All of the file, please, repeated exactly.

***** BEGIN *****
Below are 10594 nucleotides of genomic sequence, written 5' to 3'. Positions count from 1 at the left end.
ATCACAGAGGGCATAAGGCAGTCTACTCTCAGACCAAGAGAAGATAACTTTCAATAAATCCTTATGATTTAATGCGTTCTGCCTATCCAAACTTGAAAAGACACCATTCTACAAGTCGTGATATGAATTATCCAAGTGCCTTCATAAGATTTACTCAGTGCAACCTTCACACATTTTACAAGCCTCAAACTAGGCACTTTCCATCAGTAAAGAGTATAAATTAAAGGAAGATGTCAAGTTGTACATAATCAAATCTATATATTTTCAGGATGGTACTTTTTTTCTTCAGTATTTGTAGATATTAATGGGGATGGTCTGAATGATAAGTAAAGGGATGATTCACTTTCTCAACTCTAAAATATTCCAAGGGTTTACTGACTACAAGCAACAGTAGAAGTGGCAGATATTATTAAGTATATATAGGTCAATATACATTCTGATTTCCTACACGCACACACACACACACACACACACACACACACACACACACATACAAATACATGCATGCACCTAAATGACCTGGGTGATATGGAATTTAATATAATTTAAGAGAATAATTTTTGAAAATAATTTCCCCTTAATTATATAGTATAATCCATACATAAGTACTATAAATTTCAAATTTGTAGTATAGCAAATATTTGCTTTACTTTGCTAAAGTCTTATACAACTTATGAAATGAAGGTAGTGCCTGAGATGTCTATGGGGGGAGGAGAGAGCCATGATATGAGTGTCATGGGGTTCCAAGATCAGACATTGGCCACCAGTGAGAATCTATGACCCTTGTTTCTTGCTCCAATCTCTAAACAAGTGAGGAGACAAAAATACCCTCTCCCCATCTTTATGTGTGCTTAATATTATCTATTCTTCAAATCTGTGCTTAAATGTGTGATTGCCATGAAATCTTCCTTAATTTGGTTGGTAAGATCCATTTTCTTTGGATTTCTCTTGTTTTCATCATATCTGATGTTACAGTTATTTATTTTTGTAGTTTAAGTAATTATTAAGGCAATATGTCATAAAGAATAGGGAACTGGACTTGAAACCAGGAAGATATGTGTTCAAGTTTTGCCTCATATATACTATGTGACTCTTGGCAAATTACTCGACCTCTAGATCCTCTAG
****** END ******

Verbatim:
Below are 10594 nucleotides of genomic sequence, written 5' to 3'. Positions count from 1 at the left end.
ATCACAGAGGGCATAAGGCAGTCTACTCTCAGACCAAGAGAAGATAACTTTCAATAAATCCTTATGATTTAATGCGTTCTGCCTATCCAAACTTGAAAAGACACCATTCTACAAGTCGTGATATGAATTATCCAAGTGCCTTCATAAGATTTACTCAGTGCAACCTTCACACATTTTACAAGCCTCAAACTAGGCACTTTCCATCAGTAAAGAGTATAAATTAAAGGAAGATGTCAAGTTGTACATAATCAAATCTATATATTTTCAGGATGGTACTTTTTTTCTTCAGTATTTGTAGATATTAATGGGGATGGTCTGAATGATAAGTAAAGGGATGATTCACTTTCTCAACTCTAAAATATTCCAAGGGTTTACTGACTACAAGCAACAGTAGAAGTGGCAGATATTATTAAGTATATATAGGTCAATATACATTCTGATTTCCTACACGCACACACACACACACACACACACACACACACACACACACATACAAATACATGCATGCACCTAAATGACCTGGGTGATATGGAATTTAATATAATTTAAGAGAATAATTTTTGAAAATAATTTCCCCTTAATTATATAGTATAATCCATACATAAGTACTATAAATTTCAAATTTGTAGTATAGCAAATATTTGCTTTACTTTGCTAAAGTCTTATACAACTTATGAAATGAAGGTAGTGCCTGAGATGTCTATGGGGGGAGGAGAGAGCCATGATATGAGTGTCATGGGGTTCCAAGATCAGACATTGGCCACCAGTGAGAATCTATGACCCTTGTTTCTTGCTCCAATCTCTAAACAAGTGAGGAGACAAAAATACCCTCTCCCCATCTTTATGTGTGCTTAATATTATCTATTCTTCAAATCTGTGCTTAAATGTGTGATTGCCATGAAATCTTCCTTAATTTGGTTGGTAAGATCCATTTTCTTTGGATTTCTCTTGTTTTCATCATATCTGATGTTACAGTTATTTATTTTTGTAGTTTAAGTAATTATTAAGGCAATATGTCATAAAGAATAGGGAACTGGACTTGAAACCAGGAAGATATGTGTTCAAGTTTTGCCTCATATATACTATGTGACTCTTGGCAAATTACTCGACCTCTAGATCCTCTAG